On the morning of 2 September 31 BCE the fleets of Mark Antony and Cleopatra met the fleet of Octavian outside the Gulf of Actium in Greece. Antony's ships were large quinqueremes which were built primarily for ramming and sinking opponent's vessels. His ships, however, were seriously undermanned due to a malaria outbreak which had struck his crews. Octavian's ships, on the other hand, were smaller and fully manned with healthy crews. A further blow against Antony's hopes for success was the defection of one of his Generals, Quintus Dellius, to Octavian's side with all of Antony's battle plans. Octavian drew Antony's fleet out and, sometime after mid-day, Antony engaged his enemy. It was apparent, shortly, that the battle was not going well for Antony. Cleopatra, with her sixty ships, raised sail and left the battle for the open ocean. Antony immediately left his command ship and followed Cleopatra with forty of his own ships, leaving some 5,000 men and 300 ships to be destroyed by Octavian.

Remove Ads


Why Cleopatra, then Antony, left the battle has always been a matter of conjecture and speculation. Some say Antony lost his nerve when he saw Cleopatra leaving the fight while others claim their action was a pre-planned escape should the battle go toward Octavian's side. Whatever the reason was, the result was complete victory for Octavian. Defeat followed on defeat for Antony and, the following August, he committed suicide by stabbing himself, dying in Cleopatra's arms, and she, then, allowed herself to be bitten by a poisonous asp preferring death to humiliation by Octavian. Later that year Octavian had Caesarion murdered by strangulation (stating that “two Caesars are one too many”) and ordered the execution of Antony’s oldest son, whom he considered the only threat. Octavian then was the supreme ruler of Rome and her provinces and, in 27 BCE, was given the title `Augustus’ (Illustrious One) by the Roman Senate, becoming  Augustus Caesar, first emperor of Rome; and so the Roman Empire was born.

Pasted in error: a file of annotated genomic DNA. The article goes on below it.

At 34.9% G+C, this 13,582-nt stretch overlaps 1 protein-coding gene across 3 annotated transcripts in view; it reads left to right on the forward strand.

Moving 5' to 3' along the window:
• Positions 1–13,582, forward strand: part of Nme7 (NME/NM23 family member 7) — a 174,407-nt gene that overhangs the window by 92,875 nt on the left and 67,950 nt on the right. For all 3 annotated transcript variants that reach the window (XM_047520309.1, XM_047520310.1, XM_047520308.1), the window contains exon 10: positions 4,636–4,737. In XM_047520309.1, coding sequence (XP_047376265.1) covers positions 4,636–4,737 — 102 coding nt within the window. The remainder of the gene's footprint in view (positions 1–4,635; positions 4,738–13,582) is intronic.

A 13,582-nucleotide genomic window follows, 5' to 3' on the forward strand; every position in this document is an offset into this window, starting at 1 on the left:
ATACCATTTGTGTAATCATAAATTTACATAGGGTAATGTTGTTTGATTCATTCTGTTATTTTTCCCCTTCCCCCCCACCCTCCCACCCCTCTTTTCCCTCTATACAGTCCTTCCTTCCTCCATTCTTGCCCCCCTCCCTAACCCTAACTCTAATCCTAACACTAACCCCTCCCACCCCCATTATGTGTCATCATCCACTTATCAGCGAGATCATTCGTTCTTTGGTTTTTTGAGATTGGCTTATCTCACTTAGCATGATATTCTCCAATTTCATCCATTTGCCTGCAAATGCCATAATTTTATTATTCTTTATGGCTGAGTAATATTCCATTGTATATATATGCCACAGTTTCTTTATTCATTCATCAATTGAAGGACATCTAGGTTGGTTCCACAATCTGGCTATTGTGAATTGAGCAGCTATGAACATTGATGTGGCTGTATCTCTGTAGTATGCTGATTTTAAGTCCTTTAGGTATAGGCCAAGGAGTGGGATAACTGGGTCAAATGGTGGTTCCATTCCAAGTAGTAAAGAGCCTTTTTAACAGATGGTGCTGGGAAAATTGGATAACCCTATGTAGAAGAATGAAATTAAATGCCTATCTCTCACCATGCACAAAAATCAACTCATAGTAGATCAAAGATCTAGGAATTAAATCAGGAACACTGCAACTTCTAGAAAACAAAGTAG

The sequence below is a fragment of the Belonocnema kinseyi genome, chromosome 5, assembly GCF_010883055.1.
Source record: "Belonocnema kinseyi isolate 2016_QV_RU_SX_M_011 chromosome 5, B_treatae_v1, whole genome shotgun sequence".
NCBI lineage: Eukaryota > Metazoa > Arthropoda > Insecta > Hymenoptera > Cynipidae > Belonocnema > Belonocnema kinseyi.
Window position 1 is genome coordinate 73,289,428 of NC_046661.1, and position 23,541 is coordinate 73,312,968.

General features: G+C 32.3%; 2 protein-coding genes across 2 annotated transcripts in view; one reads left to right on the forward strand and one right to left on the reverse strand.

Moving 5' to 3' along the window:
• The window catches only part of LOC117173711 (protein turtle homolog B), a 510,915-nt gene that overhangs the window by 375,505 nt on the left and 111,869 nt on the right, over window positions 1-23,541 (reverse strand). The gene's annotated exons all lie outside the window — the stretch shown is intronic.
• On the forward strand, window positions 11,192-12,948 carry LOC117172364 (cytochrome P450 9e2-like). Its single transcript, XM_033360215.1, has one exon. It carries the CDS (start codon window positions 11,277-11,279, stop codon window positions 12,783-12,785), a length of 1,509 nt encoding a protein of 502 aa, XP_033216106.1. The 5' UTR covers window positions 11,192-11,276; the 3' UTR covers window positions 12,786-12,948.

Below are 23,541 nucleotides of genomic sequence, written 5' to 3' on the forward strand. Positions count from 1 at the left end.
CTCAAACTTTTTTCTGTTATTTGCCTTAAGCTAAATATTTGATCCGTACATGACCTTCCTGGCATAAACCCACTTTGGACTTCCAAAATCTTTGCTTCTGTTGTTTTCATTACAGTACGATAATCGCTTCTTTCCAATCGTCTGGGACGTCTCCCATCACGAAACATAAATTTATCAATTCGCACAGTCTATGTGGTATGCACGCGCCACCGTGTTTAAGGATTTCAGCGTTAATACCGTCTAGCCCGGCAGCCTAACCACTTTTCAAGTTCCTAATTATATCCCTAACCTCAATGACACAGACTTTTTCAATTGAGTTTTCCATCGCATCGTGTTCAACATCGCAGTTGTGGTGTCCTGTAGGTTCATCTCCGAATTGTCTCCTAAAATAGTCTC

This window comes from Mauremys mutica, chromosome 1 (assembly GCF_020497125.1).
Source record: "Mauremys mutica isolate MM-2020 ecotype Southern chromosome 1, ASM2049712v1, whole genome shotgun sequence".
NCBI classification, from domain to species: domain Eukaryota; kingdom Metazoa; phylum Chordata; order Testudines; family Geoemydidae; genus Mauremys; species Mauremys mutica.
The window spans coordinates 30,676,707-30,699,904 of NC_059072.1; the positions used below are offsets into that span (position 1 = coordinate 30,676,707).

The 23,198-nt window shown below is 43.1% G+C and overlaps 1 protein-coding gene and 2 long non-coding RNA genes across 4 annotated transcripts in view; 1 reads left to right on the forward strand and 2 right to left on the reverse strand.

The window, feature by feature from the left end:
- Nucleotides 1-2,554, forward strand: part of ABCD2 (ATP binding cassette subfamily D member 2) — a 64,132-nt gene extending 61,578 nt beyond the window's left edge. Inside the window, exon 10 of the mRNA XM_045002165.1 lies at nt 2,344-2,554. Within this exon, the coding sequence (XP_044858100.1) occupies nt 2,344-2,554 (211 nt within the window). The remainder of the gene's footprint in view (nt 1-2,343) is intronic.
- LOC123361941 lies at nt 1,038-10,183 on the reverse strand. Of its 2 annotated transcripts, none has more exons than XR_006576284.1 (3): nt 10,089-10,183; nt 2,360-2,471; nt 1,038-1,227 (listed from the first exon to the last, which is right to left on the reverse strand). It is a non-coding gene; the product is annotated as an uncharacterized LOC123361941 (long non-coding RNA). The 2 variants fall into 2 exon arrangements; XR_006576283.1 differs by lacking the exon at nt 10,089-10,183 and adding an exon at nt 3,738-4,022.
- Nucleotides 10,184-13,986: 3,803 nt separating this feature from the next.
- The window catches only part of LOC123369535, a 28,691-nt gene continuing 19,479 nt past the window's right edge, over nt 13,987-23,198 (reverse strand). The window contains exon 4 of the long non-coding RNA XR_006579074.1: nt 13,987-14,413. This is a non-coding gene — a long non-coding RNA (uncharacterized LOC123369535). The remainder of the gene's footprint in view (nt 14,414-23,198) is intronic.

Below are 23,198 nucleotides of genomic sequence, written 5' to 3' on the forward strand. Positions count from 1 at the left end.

Editorial Review This Article has been reviewed for accuracy, reliability and adherence to academic standards prior to publication.


  • John Dryden. The Lives of the Noble Grecians and Romans by Plutarch. (London, 1906)
  • Jon E. Lewis. Eyewitness Ancient Rome. (Carroll & Graff Publishers, NY, 2003)
  • Will Durant. Caesar and Christ. (Simon & Schuster, NY, 1944)

About the Author

Joshua J. Mark
A freelance writer and former part-time Professor of Philosophy at Marist College, New York, Joshua J. Mark has lived in Greece and Germany and traveled through Egypt. He has taught history, writing, literature, and philosophy at the college level.

Remove Ads


Help us write more

We're a small non-profit organisation run by a handful of volunteers. Each article costs us about $50 in history books as source material, plus editing and server costs. You can help us create even more free articles for as little as $5 per month, and we'll give you an ad-free experience to thank you! Become a Member

Recommended Books


Cite This Work

APA Style

Mark, J. J. (2012, January 18). The Battle of Actium. Ancient History Encyclopedia. Retrieved from

Chicago Style

Mark, Joshua J. "The Battle of Actium." Ancient History Encyclopedia. Last modified January 18, 2012.

MLA Style

Mark, Joshua J. "The Battle of Actium." Ancient History Encyclopedia. Ancient History Encyclopedia, 18 Jan 2012. Web. 23 Oct 2019.

Remove Ads


Powered by Mailchimp


Our latest articles delivered to your inbox, once a week:

Are you a...?

Remove Ads


Visit our Shop

Ancient History Merchandising
Remove Ads


Our Videos

You can also follow us on Youtube!